6. Develop a list of questions you are likely to be asked and appropriate answers. If at all possible get a friend or family member to play the role of an interviewer so that you can fine tune both your answers and body language.
  7. Develop a list of questions that you intend to ask the interview panel if given the opportunity. Make sure that the questions are pertinent to the role and the organisation.
  8. Plan what you intend to wear. Your appearance does matter as it sends a clear message about how much you want the position and how you would present yourself when representing the organisation.
  9. Make sure that you contact your referee’s and tell them about the job you are being interviewed for and that they may be contacted.
The Interview
  1. First impressions do count – so always aim to be friendly, self confident and enthusiastic. Keep in mind that the interview panel are trying to establish what type of person you are as well as what technical skills you possess.
  2. Don’t confuse interviewers with jargon, speak too quickly or assume that they have an in depth knowledge of your qualifications, the previous roles you held or industries you have worked in. Basically an interview is an exchange of information and it is essential that your ‘message’ is understood.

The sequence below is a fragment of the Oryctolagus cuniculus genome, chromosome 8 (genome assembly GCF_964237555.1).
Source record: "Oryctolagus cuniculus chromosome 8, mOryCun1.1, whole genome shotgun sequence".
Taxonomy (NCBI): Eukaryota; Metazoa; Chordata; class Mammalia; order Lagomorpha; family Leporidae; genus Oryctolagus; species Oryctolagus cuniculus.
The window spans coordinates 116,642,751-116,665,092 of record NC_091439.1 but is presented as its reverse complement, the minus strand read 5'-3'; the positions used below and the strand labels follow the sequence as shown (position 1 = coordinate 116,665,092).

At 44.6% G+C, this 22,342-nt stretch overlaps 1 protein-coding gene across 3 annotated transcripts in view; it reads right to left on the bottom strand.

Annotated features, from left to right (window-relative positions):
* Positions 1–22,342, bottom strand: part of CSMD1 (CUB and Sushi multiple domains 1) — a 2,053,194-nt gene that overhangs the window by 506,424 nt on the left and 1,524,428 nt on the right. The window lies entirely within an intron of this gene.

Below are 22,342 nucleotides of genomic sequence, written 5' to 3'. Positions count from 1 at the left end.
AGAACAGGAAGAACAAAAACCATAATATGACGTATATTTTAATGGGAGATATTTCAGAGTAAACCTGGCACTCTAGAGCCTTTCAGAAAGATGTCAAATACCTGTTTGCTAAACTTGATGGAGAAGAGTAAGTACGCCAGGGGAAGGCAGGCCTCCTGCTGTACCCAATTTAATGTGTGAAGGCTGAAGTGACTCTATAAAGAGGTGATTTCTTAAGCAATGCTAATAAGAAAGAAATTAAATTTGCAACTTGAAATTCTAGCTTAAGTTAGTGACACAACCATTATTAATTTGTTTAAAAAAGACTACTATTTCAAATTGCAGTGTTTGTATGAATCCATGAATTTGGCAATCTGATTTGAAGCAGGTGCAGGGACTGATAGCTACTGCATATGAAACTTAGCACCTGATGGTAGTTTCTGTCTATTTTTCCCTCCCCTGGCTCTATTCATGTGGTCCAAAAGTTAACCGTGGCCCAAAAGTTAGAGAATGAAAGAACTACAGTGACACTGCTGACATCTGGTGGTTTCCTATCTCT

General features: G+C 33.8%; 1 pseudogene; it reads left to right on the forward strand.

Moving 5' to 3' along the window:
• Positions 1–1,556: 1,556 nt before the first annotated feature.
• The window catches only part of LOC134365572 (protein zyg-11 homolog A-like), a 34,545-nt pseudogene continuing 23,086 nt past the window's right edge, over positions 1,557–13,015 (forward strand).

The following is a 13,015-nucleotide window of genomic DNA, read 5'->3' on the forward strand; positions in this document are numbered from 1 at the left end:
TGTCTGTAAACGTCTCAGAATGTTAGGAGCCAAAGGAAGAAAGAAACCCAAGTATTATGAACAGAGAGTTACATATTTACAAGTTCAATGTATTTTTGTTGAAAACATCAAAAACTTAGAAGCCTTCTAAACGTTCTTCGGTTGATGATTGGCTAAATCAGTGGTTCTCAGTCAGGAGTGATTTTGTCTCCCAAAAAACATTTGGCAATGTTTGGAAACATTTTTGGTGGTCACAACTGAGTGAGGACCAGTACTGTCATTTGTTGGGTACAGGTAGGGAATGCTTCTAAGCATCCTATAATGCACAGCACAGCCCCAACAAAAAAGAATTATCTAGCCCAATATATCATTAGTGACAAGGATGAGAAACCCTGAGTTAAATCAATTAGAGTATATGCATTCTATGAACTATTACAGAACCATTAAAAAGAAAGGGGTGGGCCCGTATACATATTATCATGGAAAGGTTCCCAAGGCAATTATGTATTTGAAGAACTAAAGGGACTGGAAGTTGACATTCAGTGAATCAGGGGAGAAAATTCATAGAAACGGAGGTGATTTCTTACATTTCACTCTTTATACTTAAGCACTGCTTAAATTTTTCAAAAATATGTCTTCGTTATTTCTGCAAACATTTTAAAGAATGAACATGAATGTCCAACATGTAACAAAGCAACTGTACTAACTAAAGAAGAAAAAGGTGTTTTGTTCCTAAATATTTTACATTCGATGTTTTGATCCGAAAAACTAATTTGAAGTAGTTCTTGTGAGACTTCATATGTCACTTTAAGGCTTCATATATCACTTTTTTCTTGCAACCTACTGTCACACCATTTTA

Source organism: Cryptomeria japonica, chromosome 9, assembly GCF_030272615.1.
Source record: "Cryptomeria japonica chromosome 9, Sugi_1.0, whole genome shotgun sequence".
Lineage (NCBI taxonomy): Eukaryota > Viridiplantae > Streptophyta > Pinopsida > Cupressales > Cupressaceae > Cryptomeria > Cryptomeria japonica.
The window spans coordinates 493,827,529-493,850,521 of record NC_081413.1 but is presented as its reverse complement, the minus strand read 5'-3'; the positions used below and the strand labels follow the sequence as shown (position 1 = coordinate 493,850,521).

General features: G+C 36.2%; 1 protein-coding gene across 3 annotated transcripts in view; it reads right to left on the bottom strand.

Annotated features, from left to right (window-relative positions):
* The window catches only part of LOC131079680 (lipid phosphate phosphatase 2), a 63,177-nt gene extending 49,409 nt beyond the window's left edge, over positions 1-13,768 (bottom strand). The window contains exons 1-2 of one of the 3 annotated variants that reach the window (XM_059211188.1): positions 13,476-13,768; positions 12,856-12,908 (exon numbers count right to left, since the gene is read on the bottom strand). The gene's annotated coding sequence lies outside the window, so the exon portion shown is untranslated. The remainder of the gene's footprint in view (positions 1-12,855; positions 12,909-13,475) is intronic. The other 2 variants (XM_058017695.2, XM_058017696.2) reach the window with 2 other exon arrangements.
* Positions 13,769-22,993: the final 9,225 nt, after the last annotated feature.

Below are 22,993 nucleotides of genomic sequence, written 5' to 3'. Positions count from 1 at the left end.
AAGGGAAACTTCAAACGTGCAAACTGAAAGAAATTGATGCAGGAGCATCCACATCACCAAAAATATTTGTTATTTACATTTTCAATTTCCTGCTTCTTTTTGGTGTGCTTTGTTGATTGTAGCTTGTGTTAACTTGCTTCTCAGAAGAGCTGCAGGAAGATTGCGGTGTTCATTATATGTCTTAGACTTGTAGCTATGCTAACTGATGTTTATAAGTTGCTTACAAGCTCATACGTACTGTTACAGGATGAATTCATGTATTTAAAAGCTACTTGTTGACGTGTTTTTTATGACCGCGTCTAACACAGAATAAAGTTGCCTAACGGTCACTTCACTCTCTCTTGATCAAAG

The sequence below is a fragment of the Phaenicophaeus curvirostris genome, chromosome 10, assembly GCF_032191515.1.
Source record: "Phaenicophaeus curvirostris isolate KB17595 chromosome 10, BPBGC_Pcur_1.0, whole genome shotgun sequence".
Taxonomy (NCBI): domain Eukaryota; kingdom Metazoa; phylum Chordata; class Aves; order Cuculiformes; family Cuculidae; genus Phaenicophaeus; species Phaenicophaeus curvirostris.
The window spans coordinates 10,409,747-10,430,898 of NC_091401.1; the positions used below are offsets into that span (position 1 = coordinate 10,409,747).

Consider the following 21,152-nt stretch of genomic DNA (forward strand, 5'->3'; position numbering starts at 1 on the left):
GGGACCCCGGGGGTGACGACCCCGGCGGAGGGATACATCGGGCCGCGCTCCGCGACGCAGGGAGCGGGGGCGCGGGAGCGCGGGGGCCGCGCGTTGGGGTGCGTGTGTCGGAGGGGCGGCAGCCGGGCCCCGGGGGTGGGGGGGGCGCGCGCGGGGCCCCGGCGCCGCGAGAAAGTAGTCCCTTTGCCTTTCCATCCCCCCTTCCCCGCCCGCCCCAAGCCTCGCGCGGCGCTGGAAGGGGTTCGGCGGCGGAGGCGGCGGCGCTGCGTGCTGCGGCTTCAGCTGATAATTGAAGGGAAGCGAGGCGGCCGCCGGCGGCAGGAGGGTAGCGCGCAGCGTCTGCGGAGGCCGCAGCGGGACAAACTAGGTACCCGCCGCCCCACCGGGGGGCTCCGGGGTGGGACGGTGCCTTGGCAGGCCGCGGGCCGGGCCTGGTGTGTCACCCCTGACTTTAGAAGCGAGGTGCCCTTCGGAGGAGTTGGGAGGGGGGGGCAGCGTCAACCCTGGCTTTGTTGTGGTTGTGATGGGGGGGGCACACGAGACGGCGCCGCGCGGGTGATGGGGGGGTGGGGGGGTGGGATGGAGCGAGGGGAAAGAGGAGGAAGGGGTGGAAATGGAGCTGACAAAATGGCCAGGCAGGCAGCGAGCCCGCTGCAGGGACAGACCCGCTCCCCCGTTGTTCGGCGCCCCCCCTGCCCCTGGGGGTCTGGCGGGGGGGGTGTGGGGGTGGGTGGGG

3. Listen to the all of the questions carefully and don’t hesitate to seek further clarification if you are unsure as to what you are being asked.
  4. Try to be succinct and focus on addressing the question being asked. Where possible illustrate your skills, knowledge or experience by providing details or examples of what you have done. If you can provide quantifiable answers such as “I improved sales by 15% in the last financial year” all the better.
  5. Always seek to reinforce how your skills, knowledge and/ or experience are applicable to the job on offer. Don’t be afraid to bring examples of your work with you, although you must be careful not to infringe the intellectual property or confidentiality of your current or past employer(s).
  6. Remember that the interview process is not an inquisition or test. The interview panel is mostly interested in finding out what strengths you can bring to their company so there is nothing wrong with asking the interviewers if an answer you have given addresses the question satisfactorily or whether they require more information.
  7. Always answer the questions honestly.
  8. Never put yourself down or belittle your achievements – there are plenty of other people in life who will do this for you! Remember this is an exercise in selling yourself to a prospective employer so be proud of what you have done.
  9. Always end the interview by thanking the interview panel for providing you with the opportunity to be interviewed for the position.
Post Interview
  1. Use each interview as a learning experience. Take the time to review your performance at the interview and undertake an honest assessment of what you did right and what you did wrong. Make notes for future reference.